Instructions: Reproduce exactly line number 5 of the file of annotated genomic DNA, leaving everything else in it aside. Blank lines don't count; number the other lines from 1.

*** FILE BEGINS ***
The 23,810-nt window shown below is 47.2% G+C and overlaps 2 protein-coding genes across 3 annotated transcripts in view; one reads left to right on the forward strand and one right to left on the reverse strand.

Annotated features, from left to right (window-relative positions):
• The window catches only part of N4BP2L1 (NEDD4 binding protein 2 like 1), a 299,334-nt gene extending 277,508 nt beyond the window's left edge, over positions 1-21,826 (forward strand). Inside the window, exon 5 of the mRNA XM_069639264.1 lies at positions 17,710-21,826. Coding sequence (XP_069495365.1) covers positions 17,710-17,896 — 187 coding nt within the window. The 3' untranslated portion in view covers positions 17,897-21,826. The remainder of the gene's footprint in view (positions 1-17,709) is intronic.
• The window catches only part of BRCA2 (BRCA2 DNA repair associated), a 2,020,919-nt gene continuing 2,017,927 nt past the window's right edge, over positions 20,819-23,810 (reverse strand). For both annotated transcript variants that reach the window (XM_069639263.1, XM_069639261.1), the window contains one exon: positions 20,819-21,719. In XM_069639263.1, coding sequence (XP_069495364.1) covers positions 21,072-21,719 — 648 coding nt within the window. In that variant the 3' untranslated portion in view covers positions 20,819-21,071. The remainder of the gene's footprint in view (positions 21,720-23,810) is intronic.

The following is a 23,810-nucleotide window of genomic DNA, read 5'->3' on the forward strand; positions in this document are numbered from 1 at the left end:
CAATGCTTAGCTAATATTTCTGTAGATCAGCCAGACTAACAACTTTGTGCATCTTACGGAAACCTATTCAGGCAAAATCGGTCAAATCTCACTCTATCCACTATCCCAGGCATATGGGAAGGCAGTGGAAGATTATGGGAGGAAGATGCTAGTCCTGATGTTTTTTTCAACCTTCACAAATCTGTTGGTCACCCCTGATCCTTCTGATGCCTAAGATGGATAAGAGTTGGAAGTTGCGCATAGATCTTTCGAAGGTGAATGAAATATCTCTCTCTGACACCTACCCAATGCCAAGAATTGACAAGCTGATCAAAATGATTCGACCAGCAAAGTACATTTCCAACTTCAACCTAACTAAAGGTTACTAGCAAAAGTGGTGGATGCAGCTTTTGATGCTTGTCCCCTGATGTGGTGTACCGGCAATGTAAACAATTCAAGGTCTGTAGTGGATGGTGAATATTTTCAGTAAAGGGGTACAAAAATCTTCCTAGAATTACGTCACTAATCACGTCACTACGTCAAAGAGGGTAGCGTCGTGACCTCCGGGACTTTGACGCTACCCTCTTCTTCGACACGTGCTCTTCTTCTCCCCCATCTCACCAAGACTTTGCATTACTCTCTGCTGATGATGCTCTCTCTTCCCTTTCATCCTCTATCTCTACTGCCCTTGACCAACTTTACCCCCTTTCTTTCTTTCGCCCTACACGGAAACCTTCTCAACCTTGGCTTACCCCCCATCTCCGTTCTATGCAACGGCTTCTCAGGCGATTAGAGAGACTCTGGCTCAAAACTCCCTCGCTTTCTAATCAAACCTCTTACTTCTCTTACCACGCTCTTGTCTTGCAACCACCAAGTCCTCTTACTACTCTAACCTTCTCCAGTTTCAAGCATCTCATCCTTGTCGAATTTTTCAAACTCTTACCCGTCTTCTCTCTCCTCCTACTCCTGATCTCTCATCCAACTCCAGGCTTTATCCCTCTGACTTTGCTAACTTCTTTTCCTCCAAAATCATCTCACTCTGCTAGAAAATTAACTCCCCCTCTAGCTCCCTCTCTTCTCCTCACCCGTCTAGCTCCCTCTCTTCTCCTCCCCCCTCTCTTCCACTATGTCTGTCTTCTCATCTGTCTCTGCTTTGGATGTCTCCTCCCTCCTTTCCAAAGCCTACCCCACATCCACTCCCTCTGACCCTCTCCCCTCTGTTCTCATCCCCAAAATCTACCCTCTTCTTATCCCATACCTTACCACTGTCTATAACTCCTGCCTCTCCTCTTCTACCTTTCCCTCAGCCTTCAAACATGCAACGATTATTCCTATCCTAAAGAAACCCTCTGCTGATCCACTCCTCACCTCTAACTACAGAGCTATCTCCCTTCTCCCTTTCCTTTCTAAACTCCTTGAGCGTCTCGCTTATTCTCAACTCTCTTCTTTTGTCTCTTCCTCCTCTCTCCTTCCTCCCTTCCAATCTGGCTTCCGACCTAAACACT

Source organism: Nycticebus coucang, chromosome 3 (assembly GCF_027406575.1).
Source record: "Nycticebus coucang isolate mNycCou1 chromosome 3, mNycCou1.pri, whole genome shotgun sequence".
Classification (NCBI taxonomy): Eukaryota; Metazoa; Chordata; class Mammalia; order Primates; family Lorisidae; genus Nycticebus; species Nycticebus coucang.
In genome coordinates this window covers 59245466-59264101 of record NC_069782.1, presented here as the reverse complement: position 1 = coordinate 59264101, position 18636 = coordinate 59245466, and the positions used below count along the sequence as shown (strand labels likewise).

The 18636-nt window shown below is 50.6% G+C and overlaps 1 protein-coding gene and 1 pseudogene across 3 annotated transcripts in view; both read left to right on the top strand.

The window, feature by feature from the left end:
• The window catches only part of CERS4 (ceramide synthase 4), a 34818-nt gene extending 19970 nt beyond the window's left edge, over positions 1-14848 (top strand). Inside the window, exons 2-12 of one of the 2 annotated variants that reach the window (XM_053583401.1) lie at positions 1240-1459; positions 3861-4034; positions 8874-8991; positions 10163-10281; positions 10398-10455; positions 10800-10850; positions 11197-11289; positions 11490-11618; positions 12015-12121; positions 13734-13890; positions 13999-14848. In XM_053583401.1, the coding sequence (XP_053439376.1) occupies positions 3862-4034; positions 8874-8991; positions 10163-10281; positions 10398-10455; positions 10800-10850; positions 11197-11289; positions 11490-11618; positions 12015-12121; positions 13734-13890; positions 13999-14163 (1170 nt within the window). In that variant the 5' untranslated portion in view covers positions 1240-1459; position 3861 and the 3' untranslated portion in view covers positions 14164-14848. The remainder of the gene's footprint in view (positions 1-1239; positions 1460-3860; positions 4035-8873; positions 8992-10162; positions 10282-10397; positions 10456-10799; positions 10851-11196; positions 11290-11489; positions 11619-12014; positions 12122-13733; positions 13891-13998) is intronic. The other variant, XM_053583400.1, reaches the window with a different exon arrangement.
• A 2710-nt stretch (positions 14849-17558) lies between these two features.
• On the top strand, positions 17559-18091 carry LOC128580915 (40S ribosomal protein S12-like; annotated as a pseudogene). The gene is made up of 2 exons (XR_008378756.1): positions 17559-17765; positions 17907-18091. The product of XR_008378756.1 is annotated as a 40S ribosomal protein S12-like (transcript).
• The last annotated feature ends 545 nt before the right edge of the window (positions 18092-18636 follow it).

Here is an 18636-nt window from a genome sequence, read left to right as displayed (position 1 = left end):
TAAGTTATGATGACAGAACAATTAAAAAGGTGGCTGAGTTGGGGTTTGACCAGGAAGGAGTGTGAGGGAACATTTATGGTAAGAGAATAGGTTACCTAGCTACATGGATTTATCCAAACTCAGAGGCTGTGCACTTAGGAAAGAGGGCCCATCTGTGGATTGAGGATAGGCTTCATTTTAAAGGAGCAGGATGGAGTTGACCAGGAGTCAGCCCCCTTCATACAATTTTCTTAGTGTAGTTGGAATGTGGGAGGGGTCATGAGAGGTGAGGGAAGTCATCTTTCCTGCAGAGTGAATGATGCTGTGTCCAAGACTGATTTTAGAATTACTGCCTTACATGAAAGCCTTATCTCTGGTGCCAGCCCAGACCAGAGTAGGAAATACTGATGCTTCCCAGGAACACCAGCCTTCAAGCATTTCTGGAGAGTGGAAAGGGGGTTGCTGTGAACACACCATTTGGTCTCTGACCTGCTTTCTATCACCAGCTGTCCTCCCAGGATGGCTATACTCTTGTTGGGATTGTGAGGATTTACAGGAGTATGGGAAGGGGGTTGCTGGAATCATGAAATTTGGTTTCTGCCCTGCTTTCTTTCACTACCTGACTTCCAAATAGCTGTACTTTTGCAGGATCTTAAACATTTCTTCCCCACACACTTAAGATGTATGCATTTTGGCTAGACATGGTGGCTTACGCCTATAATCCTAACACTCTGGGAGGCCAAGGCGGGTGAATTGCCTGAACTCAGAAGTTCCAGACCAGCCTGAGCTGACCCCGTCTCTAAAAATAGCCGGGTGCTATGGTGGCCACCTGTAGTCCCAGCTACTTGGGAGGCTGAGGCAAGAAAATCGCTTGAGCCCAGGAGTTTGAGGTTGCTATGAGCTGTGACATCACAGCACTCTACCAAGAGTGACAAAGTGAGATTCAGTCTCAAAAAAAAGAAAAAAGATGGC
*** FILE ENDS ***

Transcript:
The following is a 23,810-nucleotide window of genomic DNA, read 5'->3' on the forward strand; positions in this document are numbered from 1 at the left end: